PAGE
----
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Can we double the number of men in childcare?

Just 3 per cent of the Early Years workforce are men – but London Early Years Foundation (LEYF) is bucking the trend with over 8 per cent of their workforce being male.

LEYF actively recruits men and values the dynamic they bring to children’s experience during early childhood. The aim is to have at least two male workers in each of the nursery group’s 39 nurseries. LEYF’s lead on men in childcare, Konstantinos Skordas, acknowledges that there are many issues that need to be tackled to address this longstanding lack of gender diversity.

‘This low representation of men in childcare is due to several factors starting with stereotypes and society’s gender norms,’ he says. ‘Society sees caring roles as belonging to women. This bias discourages men from considering careers in Early Years education – at university, people questioned my choice to work with young children. Another concern is a potential stigma or misconception surrounding males who work in childcare. Then there is the limited visibility of male childcare roles and a lack of targeted recruitment.’

How is LEYF actively challenging this?

LEYF is working to create an environment where men feel more valued and supported in pursuing a career in Early Years education. ‘A diversity of perspectives positively influences children’s social, emotional and cognitive development.” says Konstantinos. “Having male teachers challenges gender stereotypes from a very early age and promotes a more inclusive and equitable society. Children benefit from having male role models, and they enrich the learning environment.’   

The nursery group runs its own Men in Childcare group with the aim of bringing male staff together to share personal experiences with their peers and consider how to tackle under-representation. LEYF has also run initiatives including a male-only cohort of apprentices (see Case study, below) and ensures that men are represented in all marketing and advertising.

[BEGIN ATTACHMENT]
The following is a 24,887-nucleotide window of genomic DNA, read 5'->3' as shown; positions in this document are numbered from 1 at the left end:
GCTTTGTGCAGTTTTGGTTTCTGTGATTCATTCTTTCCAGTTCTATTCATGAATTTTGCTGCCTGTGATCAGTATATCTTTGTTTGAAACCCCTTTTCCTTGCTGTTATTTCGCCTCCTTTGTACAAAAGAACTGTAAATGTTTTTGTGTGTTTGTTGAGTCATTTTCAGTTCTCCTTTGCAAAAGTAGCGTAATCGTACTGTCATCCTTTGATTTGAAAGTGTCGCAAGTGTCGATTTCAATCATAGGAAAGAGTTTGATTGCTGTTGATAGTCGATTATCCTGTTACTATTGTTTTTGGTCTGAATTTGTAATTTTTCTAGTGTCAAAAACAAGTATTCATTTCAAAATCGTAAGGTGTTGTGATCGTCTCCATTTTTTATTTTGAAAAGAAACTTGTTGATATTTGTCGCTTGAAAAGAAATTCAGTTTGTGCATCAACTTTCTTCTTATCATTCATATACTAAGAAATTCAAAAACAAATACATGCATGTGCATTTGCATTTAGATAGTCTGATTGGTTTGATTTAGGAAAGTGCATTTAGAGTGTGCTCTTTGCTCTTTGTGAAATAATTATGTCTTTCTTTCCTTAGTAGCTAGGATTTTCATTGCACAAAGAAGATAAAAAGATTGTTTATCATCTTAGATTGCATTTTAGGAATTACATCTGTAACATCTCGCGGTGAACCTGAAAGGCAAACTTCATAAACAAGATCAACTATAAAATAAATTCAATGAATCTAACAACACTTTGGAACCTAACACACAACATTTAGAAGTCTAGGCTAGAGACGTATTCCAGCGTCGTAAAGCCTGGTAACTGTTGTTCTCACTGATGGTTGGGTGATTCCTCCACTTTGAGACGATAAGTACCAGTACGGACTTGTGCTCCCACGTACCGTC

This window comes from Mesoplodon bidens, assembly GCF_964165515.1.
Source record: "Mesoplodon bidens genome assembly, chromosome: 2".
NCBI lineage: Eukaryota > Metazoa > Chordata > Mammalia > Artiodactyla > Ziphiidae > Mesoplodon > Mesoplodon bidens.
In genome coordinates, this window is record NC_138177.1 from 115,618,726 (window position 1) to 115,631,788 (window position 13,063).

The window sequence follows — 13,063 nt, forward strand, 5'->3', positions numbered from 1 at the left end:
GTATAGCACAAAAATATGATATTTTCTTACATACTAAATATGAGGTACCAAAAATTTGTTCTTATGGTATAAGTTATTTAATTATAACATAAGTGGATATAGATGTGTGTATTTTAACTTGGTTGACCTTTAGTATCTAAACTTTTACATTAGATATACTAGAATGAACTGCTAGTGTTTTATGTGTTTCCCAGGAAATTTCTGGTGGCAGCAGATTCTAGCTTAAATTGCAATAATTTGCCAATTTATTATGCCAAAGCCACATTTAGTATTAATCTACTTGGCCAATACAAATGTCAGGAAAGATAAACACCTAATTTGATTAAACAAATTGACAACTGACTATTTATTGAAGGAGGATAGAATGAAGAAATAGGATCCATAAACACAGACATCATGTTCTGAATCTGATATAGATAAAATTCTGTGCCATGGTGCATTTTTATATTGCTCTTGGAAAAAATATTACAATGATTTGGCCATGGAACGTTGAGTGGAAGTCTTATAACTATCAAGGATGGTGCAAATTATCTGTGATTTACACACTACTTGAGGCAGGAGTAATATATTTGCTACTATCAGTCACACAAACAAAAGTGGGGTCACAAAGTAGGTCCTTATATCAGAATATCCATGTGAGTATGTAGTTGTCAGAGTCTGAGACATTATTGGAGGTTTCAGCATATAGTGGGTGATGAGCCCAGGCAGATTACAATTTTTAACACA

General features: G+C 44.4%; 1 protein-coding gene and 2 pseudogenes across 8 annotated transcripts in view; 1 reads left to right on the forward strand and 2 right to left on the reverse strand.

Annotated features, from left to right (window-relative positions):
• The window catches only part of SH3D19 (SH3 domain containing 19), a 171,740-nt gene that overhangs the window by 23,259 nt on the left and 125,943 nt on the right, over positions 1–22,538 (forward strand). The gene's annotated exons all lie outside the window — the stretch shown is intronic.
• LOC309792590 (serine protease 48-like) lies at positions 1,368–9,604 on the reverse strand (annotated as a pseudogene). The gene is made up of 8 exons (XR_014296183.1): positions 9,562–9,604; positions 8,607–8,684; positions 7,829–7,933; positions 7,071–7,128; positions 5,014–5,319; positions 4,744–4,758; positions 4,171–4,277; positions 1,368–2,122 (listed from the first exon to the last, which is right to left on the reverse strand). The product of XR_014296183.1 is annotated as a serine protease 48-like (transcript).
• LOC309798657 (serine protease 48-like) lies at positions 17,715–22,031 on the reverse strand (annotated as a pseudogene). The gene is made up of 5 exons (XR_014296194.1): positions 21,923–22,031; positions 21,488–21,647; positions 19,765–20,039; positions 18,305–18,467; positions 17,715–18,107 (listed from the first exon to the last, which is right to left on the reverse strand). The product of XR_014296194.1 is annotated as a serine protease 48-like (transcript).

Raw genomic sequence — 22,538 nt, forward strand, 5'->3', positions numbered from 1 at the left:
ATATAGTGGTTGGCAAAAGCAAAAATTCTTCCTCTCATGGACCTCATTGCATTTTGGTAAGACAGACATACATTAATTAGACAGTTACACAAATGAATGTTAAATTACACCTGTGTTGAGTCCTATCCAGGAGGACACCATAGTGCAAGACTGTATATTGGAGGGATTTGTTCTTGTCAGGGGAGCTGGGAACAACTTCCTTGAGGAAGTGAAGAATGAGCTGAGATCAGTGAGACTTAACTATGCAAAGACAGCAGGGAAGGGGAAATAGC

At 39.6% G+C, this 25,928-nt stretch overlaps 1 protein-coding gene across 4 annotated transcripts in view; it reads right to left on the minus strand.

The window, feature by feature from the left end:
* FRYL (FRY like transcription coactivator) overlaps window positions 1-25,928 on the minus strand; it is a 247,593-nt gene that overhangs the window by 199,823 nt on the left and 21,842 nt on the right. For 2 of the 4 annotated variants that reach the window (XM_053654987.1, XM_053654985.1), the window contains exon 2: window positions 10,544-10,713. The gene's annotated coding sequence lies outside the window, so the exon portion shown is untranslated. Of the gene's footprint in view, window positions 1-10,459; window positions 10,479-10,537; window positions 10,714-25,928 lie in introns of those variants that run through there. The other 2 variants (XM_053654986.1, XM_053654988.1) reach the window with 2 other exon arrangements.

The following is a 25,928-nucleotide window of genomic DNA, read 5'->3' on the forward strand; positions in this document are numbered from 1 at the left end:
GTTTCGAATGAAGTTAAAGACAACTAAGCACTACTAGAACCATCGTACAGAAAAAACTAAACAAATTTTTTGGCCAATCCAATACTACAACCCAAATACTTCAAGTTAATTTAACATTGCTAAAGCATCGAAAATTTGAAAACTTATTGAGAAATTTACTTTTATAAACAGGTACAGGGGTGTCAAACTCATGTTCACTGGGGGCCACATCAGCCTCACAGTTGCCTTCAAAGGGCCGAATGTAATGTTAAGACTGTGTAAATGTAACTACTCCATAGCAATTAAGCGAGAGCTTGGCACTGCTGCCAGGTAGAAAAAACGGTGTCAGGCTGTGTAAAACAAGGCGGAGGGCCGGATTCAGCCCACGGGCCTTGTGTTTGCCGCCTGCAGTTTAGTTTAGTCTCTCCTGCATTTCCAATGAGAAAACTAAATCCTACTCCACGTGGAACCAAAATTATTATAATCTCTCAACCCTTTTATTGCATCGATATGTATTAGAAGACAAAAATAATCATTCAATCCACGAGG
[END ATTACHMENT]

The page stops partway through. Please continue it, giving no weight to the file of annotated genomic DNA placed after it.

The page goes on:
‘I think it is also important to emphasise the message that Early Years education can be a very rewarding career path,’ says Konstantinos. ‘If you are a person who loves working with children there can be great opportunities to progress professionally and I’m an example of this having worked in nurseries, progressing to Nursery Manager and now Pedagogy Manager.’

In order to elevate the status of Early Years workers, LEYF has replaced the terms ‘nursery nurse’ ‘educator’ and ‘practitioner’ with ‘teacher’. Konstantinos says this better reflects the role and how teaching very young children is a skilled job.

‘I want children to grow up in environments where both male and female caregivers are celebrated for the important role they do in educating young minds,’ he says. ‘I aspire for a future where ‘men in childcare’ is no longer a topic of discussion but simply a part of the profession.’


Case study: Liam Erens, Level 3 Early Years Teacher at LEYF’s Pembury Nursery

‘I worked across all the rooms during my apprenticeship with LEYF to get a feel for each age group and find the best fit and decided on working in the baby room when I qualified,’ says Liam, who joined LEYF two years ago as part of an all-male cohort of apprentices.

‘I’m an energetic person and also very nurturing so I feel like I’m in the right world. The babies are a joy to be around. It’s rewarding to see how much they grow and develop their skills.

I’ve always had an interest in childcare but I was concerned about how people may judge me so I studied fashion and worked in a cinema before deciding that I needed to find a career I loved.

‘LEYF appealed to me because the organisation is so welcoming and inclusive. The environment for both the children and staff is very calm because everyone works in harmony. It is less daunting to join a company where there is a focus on recruiting men because I knew there would be other males to talk to and that we could support each other. There are two other male teachers at my nursery and they checked in with me when I started and made me feel part of the nursery community.’

‘At first, my friends commented on how I was ‘just’ looking after children but there is so much more to the role than that and I feel the status of our work needs raising. At LEYF we follow our pedagogy that is inspired by international research into children’s learning and development and neuroscience. We are keeping children safe, nurturing them, scaffolding their learning and building the foundations for their life. An inclusive ethos is an important part of this.

‘Men considering a career in the Early Years need to know that they will be welcomed with open arms - remember you’re there for the children who aren’t judgemental, so you just need to be yourself.’

  • With roles available across London, you can help LEYF to continue their work on increasing the number of childcare now. Go to www.leyf.org.uk/jobs to search for vacancies now.

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